Senses And (No) Mobility

Sometimes I think how much easier life could be if I could just speak or if I could at least move my hands and do some things for myself. But I do not dwell on this stuff. I rather sit in my chair and enjoy the beauty of life.

Imagine feeling like you are getting weaker and weaker, losing all energy; you cannot even raise your arms. Suddenly your limbs stiffen, your legs stretch out while your arms and upper body curl up. You can hardly catch your breath, you try to scream, but you cannot make the words come out. You feel like you are drowning inside your body. Imagine the anxiety.

You are aware of what is going on, but you cannot help yourself. You see and hear your mother yelling for help. Doctors and nurses were doing their best to keep you alive. You see this, but you also listen to what they are saying; they don't understand what is happening to you, they don't know what to do. Imagine the desperation.

You cannot move at all. You are completely paralyzed, trapped inside your body. You want to scream, but not a sound comes out. A total loss of control over my muscles including the tongue. The only thing you have control over are your eyes. All I could do is answer 'yes' or 'no' by blinking 'once' or 'twice.'

The number one priority at the rehab was to find a way for me to be able to communicate.

One can only imagine how my face lit up when the therapist put a Plexiglas board with all the letters of the alphabet on it in front of me and said; 'let's have a conversation.' I looked at a letter, and she said it out loud and so on forming words and of course then sentences. I could communicate again; you cannot imagine the relief.

The collective thought about a not moving tongue is the speaking part. However, the tongue is an instrumental part of how we eat. It pushes the food underneath your teeth to masticate, and it pushes it to the back of your mouth so it can slide down your throat to your tummy. In other words; a not moving tongue does not just mean that you cannot talk, it also means that you cannot eat.

At first, after the stroke, I was fed by a tube. Later on, I was fed soft blended (tasteless) food, the same as baby food. One thing that the therapists noticed when I was in rehab was that I could move my jaw a little. They had an idea that if the food was not too big, too hard and moist, enough I could let it slide in between my teeth. After masticating, I could let it slide to my throat and let it slip down.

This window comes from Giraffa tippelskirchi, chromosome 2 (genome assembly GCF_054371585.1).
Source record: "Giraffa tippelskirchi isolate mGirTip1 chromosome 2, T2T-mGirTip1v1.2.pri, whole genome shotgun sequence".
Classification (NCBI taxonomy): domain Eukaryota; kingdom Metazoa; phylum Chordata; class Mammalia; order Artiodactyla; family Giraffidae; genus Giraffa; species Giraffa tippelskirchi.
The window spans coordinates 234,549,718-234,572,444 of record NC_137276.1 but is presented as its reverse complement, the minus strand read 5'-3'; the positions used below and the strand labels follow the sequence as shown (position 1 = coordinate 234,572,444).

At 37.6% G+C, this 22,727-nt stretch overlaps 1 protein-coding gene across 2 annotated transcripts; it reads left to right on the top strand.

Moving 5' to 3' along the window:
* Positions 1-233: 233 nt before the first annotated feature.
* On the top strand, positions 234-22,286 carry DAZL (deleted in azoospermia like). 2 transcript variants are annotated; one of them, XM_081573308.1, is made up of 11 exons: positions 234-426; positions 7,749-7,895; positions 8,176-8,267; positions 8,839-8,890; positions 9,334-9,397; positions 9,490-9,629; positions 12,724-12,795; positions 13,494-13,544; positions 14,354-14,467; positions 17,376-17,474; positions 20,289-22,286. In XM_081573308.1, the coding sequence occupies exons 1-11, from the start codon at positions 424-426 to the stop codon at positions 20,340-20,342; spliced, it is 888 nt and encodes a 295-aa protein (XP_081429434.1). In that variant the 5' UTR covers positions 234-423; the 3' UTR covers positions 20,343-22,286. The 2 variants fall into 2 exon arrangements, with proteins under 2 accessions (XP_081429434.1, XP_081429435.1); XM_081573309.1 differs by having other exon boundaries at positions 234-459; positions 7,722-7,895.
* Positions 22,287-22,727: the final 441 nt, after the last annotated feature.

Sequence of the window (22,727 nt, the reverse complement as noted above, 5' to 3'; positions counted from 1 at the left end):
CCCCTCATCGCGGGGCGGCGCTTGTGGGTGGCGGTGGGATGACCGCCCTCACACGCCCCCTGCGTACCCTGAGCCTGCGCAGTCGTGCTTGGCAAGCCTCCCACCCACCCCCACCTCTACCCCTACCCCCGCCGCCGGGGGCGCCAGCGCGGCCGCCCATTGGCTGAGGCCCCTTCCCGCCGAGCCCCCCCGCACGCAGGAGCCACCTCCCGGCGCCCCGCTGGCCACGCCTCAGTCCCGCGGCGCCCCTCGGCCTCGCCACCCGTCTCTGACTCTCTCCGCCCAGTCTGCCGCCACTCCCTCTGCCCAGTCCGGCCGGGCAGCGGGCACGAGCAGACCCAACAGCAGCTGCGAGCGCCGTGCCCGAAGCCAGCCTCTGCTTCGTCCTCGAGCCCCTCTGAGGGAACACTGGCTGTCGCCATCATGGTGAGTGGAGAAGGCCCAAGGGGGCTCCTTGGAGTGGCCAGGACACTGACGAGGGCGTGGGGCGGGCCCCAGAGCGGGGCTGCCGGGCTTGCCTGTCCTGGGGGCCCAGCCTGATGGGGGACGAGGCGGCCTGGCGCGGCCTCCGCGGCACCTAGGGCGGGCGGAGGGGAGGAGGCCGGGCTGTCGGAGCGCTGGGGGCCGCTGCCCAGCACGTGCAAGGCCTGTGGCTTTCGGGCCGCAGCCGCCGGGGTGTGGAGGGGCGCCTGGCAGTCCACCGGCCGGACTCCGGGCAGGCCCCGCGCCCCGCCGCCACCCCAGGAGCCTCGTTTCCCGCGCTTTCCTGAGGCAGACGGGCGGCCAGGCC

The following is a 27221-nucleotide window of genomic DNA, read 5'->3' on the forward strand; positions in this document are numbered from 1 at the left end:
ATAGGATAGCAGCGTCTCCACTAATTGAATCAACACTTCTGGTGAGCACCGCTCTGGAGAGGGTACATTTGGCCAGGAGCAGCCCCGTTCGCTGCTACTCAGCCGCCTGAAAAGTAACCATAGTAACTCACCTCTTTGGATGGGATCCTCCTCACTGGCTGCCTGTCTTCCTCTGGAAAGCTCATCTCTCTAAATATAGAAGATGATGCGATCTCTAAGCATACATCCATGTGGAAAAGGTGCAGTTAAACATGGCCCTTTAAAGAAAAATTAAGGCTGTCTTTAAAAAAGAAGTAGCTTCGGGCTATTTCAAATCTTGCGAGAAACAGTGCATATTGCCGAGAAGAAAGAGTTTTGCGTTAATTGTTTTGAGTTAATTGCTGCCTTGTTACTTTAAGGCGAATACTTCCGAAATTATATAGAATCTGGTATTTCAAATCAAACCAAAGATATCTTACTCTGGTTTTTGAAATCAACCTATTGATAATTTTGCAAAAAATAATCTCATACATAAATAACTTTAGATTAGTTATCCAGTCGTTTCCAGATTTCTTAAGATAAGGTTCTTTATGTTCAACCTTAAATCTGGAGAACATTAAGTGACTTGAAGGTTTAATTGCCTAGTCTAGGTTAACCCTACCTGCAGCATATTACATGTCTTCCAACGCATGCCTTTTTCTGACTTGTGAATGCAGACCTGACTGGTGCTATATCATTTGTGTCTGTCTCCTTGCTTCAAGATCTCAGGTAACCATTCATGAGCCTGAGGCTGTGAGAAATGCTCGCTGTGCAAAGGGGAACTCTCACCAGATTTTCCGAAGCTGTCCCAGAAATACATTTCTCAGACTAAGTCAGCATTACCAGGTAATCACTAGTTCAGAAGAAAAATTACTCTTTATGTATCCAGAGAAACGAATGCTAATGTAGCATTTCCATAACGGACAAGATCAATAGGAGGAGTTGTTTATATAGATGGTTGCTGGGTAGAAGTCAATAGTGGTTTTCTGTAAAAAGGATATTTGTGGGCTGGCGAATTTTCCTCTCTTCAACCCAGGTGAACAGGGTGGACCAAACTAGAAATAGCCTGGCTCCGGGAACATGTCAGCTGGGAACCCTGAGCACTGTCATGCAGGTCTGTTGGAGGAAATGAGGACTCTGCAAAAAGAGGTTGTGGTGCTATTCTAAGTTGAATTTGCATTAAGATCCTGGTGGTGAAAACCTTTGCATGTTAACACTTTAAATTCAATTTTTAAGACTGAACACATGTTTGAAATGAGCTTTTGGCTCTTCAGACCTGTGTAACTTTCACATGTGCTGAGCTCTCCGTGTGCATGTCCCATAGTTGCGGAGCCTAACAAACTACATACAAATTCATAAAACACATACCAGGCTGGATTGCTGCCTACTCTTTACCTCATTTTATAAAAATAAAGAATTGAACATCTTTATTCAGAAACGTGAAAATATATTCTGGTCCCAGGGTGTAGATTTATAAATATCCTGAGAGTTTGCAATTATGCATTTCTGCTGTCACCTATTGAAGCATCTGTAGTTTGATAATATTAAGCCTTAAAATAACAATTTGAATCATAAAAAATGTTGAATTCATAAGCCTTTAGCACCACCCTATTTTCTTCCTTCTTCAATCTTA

I had to learn how to eat.

First I practiced eating by chewing candy and fruits wrapped up in a cotton cloth. Part of the fabric would stay out of my mouth (to prevent the food to slide down the windpipe) and then removed out of my mouth when done. After a month of practicing this technique and seeing if it works an X-ray of my lungs to see if food was sliding down the windpipe and into my lungs. Thank God that that was not the case. I love eating delicious food, and I cannot imagine a life of being fed by a tube and not enjoying the flavors that make life worth living.

The first muscles to react after the stroke was my neck muscles and with practice at the rehab I got them to work almost entirely. I can't hold my head completely straight, hold it entirely still for an extended period nor move it as smoothly as everyone else. Nevertheless, it is a blessing because it plays a crucial part in how I work with the computer and keep contact with the outer world.

How do you use a computer if you cannot move?

My computer has a software called 'the Grid'. Mounted on my monitor is a small infrared box (looks like a webcam). A little metallic kind of sticker is set to my forehead (this is my mouse). The infrared box catches the reflection of the sticker and moves the arrow on the screen in the same way you would move the arrow with a handheld mouse. I have a keyboard on my screen and by just going to the letters I spell the words just like anyone else would do on their phones or tablets.

Some of my senses such as hearing and smelling have improved. My brain has learned to focus more on sounds and smells. I also have now a sharper sense of observation. I notice little things and read manners and gestures pretty well. I can sense when people tell the truth or when they are lying, I can see who is sincere and who is fake. My memory has gotten so much better. I remember even the most meaningless things in details.

Sometimes I think how much easier life could be if I could just speak or if I could at least move my hands and do some things for myself. But I do not dwell on this stuff. I rather sit in my chair and enjoy the beauty of life. Savor the wonder of how it all connects. Relish the fact that I still can share this life with my husband, family, friends, my dog 'Happy' and the rest of the world!

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